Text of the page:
It might be something innate in alcoholics. I am not sure. But I know when I was growing up, I would find one thing – one, not several, but one – and hang onto it and burn it out and drag it out until it no longer served me. Then I would move on, never ever going back to that one thing. One of those was magic. When I was a young boy, I got my mother to buy me all the magic kits out there. I pretended to be a great and fantastic magician. The David Copperfield of Downsview. I also borrowed books from the library, dressed up, held little magic shows in my backyard and even dreamed of being a magician
But once the shine came off of the magic gig, I dropped it and moved on. Karate, playing the flute, beer making (ha ha), death metal…all examples of things that I nerded out completely on and when they didn’t make me feel the way I wanted to feel, I moved on. Looking back, the seeking I found in these activities of my youth was no different than the seeking I found when I was older, and no different than the seeking I found in alcohol. What I sought was completion, for a sense of being grounded in something, of being whole.
So while I don’t think of alcohol per se now, I think of recovery, which of course ties into alcohol. At first it was something I needed, and now it’s something else. Not to say that I don’t need recovery. I do. I have heard way too many stories of those who decided to go it their own way after working the 12-steps, walking away from the thing that saved their lives, and then soon after relapsed. That is yet another cautionary tale that is at top of mind. So for this alcoholic, it’s about balance (what’s that?). I need to find a middle. I need to seek a place where recovery is a way of life, and yet is not my entire life.
And it’s a bit frightening.
It’s no surprise that I have no hobbies or real interests right now in my life. I have work, family and recovery. Oh, and sleep. Not a healthy way of being. But it’s a matter of letting go. It’s a matter of trusting God. It’s a matter of knowing that I will be ok. I had many old timers recently tell me that they all went through this phase – usually around 2-3 years of sobriety (what? I am not special?) and that it passes as long as we are awake to it. At least I have that going for me. I need to stop and smell the roses, even if I get pricked now and then. I need to be gentle to myself (what’s that?). Letting go of this will be as challenging as removing the alcohol problem, if not more. It’s a quality problem, I suppose. But I need to get a life. Seriously. I just don’t know where to start.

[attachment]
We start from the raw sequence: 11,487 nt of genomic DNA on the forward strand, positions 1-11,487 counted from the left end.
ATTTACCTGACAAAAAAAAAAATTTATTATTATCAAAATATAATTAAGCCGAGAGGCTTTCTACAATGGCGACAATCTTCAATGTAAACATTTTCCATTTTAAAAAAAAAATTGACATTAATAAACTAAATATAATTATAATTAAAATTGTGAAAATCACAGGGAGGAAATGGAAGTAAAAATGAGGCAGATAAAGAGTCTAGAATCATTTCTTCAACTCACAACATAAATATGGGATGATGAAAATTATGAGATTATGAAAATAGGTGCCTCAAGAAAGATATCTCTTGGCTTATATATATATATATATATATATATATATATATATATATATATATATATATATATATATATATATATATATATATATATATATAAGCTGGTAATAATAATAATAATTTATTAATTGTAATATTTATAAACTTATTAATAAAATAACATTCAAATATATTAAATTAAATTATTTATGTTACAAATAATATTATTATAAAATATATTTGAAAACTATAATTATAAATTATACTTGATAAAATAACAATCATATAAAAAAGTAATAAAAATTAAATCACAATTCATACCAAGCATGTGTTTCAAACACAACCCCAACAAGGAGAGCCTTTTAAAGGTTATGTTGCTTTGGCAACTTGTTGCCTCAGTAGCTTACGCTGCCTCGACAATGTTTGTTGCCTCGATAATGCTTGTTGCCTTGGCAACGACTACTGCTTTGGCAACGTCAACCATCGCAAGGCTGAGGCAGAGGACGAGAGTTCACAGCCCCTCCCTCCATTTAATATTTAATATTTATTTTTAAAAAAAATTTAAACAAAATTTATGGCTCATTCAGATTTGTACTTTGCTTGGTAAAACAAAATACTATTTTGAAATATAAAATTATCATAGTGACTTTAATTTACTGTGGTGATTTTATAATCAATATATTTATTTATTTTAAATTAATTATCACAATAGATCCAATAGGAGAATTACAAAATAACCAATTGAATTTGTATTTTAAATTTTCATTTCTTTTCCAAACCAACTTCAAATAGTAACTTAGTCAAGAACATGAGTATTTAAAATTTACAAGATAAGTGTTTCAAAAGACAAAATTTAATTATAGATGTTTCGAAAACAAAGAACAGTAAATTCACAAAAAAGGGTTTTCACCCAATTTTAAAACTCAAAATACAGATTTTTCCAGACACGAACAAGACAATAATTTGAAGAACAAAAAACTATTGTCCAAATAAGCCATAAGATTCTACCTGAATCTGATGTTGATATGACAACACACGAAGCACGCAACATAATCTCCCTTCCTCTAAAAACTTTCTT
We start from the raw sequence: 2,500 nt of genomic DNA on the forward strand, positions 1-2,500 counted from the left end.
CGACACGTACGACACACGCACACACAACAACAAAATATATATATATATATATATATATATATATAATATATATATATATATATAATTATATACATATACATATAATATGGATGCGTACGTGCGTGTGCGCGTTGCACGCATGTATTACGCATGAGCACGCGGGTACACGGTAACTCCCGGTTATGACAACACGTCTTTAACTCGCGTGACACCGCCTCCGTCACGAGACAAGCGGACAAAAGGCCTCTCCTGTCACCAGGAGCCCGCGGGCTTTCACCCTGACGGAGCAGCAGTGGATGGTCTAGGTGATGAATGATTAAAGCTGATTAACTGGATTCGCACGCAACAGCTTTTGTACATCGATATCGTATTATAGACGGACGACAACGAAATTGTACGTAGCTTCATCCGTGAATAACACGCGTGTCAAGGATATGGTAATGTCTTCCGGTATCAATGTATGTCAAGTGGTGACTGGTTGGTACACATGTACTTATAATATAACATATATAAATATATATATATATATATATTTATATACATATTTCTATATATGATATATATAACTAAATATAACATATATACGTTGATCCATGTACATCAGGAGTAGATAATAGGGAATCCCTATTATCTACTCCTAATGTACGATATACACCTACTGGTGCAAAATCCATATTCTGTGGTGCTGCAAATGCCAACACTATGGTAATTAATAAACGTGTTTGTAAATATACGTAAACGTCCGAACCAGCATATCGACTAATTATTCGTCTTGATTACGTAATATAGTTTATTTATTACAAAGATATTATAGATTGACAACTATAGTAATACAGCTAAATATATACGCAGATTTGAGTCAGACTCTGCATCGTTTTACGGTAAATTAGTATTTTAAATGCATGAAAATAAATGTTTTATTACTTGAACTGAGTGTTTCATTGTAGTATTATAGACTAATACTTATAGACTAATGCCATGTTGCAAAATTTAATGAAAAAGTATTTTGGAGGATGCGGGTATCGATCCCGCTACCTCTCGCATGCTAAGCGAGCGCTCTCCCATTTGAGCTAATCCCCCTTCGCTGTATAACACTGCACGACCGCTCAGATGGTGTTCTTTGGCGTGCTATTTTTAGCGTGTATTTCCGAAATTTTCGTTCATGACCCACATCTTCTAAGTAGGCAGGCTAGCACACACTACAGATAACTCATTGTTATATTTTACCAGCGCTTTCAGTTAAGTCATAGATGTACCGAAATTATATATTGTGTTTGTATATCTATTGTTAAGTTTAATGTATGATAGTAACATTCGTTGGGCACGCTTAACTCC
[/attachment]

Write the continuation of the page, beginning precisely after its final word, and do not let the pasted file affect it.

I never had a normal life, from the inside out. I lived my life from the outside in, and it was as hollow and empty as a discarded vodka mickey. So this is brand new territory I am staking out. This is pioneer stuff for me. This is taking the training wheels of and getting ready to bump and bruise and yet fly and cruise. I’ve been piloting on the ground long enough, it’s time to take wings and fly, baby.
I just need a map now.
This coming week will certainly by a (non-pressured) test. For an alcoholic of my type having free and easy time early in my recovery was always a challenge in not indulging in drinking. It’s ironic now that my challenge is not indulging in recovery whilst I have the extra time on my hands. How did that happen?
So stick with me, dear reader. If I am not tearing it up on the blogs as much as I used to, maybe it’s because I have started starting a collection of paper mache of busts of the last 15 Canadian Prime Ministers, or started to making hand-crafted, artisinal bug repellent / shoe polish. Perhaps I will find joy in underwater skeet shooting or learning to play the saw. Maybe there is spiritual merit in learning Estonian folk dancing. It’s just a matter of trial and error.
“Are you listening to this, Paul?”